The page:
Youth unemployment in an international context
This chart shows changes in the youth and adult unemployment ratios in a number of countries between 2003 and 2011. The youth unemployment ratio is calculated by dividing the number of 15-24 year old unemployed people by the population aged 15-24 years. The size of the bubbles represents population differences.
The data highlights some important features of the UK’s youth unemployment problem in an international context:
- While the UK is not the worst performer, youth unemployment in the UK is higher than the EU and the OECD averages, and is far worse than the best performing countries.
- Youth unemployment in the UK has also been rising faster than in most other countries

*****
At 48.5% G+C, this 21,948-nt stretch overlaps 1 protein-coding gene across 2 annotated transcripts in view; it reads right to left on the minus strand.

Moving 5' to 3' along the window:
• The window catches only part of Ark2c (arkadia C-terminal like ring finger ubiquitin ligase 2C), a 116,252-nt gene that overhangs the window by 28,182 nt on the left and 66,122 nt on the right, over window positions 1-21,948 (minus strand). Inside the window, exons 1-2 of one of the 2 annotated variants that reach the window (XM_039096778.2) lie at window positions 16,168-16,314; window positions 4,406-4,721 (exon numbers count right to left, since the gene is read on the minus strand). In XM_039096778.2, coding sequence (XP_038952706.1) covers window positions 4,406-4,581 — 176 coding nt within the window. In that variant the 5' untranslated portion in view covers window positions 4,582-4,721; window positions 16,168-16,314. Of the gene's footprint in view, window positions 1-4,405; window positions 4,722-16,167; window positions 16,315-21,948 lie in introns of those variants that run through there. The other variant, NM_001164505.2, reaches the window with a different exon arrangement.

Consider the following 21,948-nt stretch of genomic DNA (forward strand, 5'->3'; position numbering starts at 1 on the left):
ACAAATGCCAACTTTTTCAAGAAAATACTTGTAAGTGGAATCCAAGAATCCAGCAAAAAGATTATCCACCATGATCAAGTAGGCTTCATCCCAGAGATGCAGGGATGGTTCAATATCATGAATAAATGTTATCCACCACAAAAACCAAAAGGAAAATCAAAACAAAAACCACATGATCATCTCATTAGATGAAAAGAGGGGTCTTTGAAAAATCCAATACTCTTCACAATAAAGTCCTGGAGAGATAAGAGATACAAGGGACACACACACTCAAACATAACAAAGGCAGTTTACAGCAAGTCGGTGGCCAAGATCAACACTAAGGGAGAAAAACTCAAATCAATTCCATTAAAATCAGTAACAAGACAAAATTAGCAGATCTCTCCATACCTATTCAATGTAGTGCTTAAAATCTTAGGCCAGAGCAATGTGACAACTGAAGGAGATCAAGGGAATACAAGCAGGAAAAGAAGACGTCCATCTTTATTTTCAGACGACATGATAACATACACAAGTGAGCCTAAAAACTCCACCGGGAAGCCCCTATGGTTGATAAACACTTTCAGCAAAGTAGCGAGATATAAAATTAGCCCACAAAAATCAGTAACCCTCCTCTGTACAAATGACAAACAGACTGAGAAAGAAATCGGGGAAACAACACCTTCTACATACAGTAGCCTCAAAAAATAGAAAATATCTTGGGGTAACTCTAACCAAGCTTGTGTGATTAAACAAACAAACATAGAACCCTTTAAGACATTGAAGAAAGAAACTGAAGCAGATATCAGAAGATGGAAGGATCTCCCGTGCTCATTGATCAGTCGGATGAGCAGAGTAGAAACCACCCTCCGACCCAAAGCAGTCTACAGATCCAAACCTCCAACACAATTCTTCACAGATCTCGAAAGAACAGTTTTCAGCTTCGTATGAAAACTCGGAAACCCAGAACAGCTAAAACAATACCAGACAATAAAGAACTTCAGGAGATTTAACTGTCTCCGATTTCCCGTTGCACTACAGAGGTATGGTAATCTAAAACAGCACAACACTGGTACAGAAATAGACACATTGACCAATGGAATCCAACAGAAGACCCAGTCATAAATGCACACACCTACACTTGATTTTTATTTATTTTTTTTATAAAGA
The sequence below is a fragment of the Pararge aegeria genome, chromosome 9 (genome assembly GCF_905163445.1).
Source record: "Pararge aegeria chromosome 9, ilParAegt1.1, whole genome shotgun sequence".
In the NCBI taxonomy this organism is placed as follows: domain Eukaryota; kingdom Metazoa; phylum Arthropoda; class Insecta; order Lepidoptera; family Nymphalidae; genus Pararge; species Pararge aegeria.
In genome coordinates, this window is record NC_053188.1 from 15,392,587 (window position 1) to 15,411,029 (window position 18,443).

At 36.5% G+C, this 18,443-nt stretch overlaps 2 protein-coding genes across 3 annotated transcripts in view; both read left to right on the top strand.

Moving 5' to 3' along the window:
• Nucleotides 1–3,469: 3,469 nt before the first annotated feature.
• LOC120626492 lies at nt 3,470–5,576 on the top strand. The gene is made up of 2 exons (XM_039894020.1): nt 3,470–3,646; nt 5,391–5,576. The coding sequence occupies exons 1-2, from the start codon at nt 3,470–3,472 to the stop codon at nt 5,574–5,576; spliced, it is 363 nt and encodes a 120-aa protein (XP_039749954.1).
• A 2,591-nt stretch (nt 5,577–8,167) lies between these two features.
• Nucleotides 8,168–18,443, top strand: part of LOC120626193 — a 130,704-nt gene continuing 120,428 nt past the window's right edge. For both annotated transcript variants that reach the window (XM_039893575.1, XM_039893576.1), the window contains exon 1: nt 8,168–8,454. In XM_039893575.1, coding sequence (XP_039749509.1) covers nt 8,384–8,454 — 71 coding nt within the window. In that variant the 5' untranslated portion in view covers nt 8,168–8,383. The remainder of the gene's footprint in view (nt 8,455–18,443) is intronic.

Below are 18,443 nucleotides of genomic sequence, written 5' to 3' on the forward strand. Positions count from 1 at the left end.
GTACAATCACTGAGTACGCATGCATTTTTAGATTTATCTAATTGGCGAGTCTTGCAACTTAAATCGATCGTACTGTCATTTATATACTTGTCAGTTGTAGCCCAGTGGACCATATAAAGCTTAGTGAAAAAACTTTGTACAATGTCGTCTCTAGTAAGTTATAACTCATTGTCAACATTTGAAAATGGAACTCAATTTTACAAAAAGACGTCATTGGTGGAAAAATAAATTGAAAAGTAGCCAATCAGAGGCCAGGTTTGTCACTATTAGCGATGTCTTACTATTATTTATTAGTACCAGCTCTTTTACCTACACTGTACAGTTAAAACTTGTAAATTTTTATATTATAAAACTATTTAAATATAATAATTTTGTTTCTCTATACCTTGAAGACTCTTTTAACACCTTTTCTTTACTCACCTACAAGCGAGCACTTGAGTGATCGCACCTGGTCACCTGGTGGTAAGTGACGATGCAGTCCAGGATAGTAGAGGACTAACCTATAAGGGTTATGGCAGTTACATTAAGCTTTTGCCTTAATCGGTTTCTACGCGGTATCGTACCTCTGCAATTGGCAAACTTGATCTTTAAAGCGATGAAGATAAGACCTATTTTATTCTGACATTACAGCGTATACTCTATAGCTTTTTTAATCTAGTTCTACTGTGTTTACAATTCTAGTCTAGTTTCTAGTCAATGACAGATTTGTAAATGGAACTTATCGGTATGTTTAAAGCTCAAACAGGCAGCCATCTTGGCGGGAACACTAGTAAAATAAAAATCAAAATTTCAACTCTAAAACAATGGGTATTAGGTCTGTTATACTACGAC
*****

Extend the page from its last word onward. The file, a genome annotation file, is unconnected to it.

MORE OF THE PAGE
- Countries such as Spain, Ireland and Greece have fared particularly badly over the period shown.
- Yet in some countries – such as the Netherlands– the proportion of young people who were unemployed remained unchanged over the period while in Germany it actually fell.
- While youth unemployment in the UK was rising even before the recession, in many countries the situation was improving before the start of the recession.
- Young people are comparatively more disadvantaged than adults in the UK labour market than elsewhere- differences between youth unemployment and adult unemployment rates vary between countries, but youth unemployment rates are noticeably higher in the UK.
Our report International Lessons: Youth unemployment in the global context examines these trends in more detail and takes an exploratory case study approach, looking at particular aspects of the youth labour market in Germany, Denmark, the Netherlands and Australia.